Government service delivery around ‘Moments of Life’ and Smart Urban Mobility included among strategic smart nation projects
Five national strategic projects were identified for immediate focus: National Digital Identity framework, e-Payments, Smart Nation Sensor Platform, Smart Urban Mobility and Moments of Life.
Image credit: Smart Nation and Digital Government Office
In the latest update on Singapore’s Smart Nation plans, the Singapore government identified five national strategic projects which the government will focus on in the immediate future:
- National Digital Identity (NID) framework, for citizens and businesses to transact digitally in a convenient and secure manner
- e-Payments drive, to allow everyone to make simple, swift, seamless, and safe payments
- Smart Nation Sensor Platform (SNSP), to accelerate the deployment of sensors and other IOT (Internet of Things) devices that will make our city more liveable and secure
- Smart Urban Mobility, to leverage data and digital technologies, including artificial intelligence and autonomous vehicles, to further enhance the public transport commute
- Moments of Life (MOL), which bundles relevant government services, across different agencies, to the citizen at key moments of his life. This reduces the need for citizens to transact with multiple government agencies, for a more seamless and convenient experience.
The first three had been identified as areas of focus earlier in the year, as seen in this Speech by Dr. Vivian Balakrishnan, Minister for Foreign Affairs and Minister-in-Charge of the Smart Nation initiative and this interview with Dr. Janil Puthucheary, Senior Minister of State, Ministry of Communications and Information & Ministry of Education and Minister in-charge of GovTech). Smart Urban Mobility and Moments of Life have been added in the immediate focus areas in this update.
The current National Registration Identity Card (NRIC) system is primarily analogue, a card which people carry in their wallets containing personal information, information which resides in government databases.
The government wants to create a secure digital identification system and have the infrastructure made available not just for government, but the private sector as well. As a first step, the government launched a pilot in May with four banks to enable people to use their registered profile on Singapore government’s MyInfo service to apply for new bank accounts.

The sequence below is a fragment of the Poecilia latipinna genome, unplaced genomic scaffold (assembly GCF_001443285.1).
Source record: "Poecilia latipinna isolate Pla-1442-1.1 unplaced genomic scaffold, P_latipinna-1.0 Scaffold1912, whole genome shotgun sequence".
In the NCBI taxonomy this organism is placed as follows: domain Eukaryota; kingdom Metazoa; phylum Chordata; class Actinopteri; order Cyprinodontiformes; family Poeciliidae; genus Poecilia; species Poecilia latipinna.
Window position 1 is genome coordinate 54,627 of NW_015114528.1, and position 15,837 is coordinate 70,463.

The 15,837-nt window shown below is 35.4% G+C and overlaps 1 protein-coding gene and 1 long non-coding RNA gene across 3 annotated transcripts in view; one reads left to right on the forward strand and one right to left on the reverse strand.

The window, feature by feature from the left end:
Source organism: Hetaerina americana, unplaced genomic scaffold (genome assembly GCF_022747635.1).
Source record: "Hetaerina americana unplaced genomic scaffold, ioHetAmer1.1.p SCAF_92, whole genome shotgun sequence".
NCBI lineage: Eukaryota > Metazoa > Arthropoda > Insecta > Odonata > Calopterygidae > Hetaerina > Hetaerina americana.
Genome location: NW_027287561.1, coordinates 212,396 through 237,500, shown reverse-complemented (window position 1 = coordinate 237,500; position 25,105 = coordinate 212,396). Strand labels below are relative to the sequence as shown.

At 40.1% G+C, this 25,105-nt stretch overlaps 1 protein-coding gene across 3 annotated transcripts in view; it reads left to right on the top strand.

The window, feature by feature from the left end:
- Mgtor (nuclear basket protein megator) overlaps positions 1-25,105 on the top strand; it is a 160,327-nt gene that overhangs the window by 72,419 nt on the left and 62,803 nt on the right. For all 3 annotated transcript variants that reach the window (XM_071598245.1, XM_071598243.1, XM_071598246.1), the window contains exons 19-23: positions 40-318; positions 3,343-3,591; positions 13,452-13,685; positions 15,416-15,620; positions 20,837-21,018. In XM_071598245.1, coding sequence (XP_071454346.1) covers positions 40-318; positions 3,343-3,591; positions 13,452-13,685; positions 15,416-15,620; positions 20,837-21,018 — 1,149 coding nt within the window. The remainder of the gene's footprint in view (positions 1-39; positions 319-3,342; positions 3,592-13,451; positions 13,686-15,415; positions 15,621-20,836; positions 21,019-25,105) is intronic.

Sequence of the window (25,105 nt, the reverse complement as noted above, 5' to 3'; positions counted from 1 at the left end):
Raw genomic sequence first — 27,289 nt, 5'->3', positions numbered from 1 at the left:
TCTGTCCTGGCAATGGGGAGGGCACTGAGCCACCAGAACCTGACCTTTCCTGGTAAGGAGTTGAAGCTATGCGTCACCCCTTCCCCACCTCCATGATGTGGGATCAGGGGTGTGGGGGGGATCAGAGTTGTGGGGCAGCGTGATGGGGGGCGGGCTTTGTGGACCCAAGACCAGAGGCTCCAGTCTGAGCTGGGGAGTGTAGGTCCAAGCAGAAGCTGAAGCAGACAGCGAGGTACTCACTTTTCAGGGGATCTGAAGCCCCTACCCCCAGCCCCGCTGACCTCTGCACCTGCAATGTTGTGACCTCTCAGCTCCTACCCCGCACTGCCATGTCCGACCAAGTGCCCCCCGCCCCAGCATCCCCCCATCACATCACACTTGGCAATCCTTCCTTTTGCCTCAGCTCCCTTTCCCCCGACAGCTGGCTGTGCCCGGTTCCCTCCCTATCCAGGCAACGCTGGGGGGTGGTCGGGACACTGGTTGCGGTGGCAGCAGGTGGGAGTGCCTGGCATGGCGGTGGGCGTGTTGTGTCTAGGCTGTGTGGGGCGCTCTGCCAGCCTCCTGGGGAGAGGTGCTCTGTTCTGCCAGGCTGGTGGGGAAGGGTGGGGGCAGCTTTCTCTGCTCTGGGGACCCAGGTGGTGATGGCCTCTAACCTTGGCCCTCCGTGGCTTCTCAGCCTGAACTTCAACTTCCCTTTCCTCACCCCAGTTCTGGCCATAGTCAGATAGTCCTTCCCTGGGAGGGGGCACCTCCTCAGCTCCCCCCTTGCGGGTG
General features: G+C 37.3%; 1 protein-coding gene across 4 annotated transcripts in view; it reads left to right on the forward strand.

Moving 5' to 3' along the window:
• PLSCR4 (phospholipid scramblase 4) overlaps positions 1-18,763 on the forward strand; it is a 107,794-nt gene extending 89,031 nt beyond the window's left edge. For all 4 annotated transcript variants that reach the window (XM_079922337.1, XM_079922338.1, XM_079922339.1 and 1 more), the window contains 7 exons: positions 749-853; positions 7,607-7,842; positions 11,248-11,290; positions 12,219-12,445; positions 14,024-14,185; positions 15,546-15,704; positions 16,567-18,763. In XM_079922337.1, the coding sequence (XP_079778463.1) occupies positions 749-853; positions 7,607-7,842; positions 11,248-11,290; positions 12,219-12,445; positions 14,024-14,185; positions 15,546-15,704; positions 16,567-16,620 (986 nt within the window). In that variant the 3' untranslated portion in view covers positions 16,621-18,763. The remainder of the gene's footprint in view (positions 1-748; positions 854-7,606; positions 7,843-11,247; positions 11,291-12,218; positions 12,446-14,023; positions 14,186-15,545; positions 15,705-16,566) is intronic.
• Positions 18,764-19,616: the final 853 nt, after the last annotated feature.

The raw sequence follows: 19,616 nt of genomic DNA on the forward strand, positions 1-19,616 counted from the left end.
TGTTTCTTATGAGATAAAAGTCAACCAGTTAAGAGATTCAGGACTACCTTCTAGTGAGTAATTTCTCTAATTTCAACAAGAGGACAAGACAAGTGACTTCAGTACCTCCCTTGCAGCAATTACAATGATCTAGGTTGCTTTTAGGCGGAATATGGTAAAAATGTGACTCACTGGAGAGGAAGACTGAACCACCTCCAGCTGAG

The use of MyInfo will be extended to more government and private sector services. The use of a SingPass mobile soft token, instead of hard token/ SMS OTP (Singpass provides a gateway to hundreds of e-services provided by more than 60 government agencies) for authentication and authorisation is also being explored. A mobile soft token would eliminate the need for hardware tokens or even one-time passwords received through SMS.
The NDI framework is expected to be operational within around three years. There will also be trials for digital signatures to facilitate paperless transactions.
Multiple initiatives (click here for a snapshot of all the initiatives) have been announced to boost e-payments, such as the launch of PayNow by the Association of Banks in Singapore (ABS) in July and the extension of the Account-Based Ticketing pilot by the Land Transport Authority (LTA). The LTA and TransitLink announced that they aim to have fully cashless public transport system by 2020.
Future steps include a common QR payment standard, introduction of e-payments in hawker centres and rollout of 25,000 Unified Point-of-Sales terminals.
All 110,000 lamp posts in Singapore are being converted into an interconnected network of wireless sensors, under the SNSP project. The graphic shows the deployment of wireless sensor network in Orchard Road (one of the main shopping districts in Singapore) and other selected areas in 2018. City-level sensor data could be made available for industry and public use by 2022.
The first area highlighted under Smart Mobility is to ensure more timely bus arrivals with common public bus fleet management system.
Then the LTA recently announced trials of on-demand, dynamically-routed public bus services to create a public bus service that optimises its route and schedule based on real-time commuter demand. This is a two-phase trial to go on with the actual trial happening in the second half of 2018, after modelling, simulation and testing and calibration of hardware and software solutions.
The deployment of autonomous vehicles for public transport will happen earliest by 2022.
Government service delivery revolving around moments of life has become a cornerstone of digital transformation for many governments around the world. For example, New Zealand has SmartStart, a cross-agency initiative that gives parents easy online access to information, services and support during pregnancy and baby’s first years.
The first initiative in the area, as seen in the graphic, is an app for families with young children, with the suite of services to be expanded later. The government plans to extend the MOL approach to more life moments by 2022.
The press release states that the government will actively engage citizens and businesses, respond to their feedback and needs, and create space for innovation and co-creation. The government is also in the process of crystallising the next phase of similarly impactful projects to advance Smart Nation, and will seek views and perspectives from different sources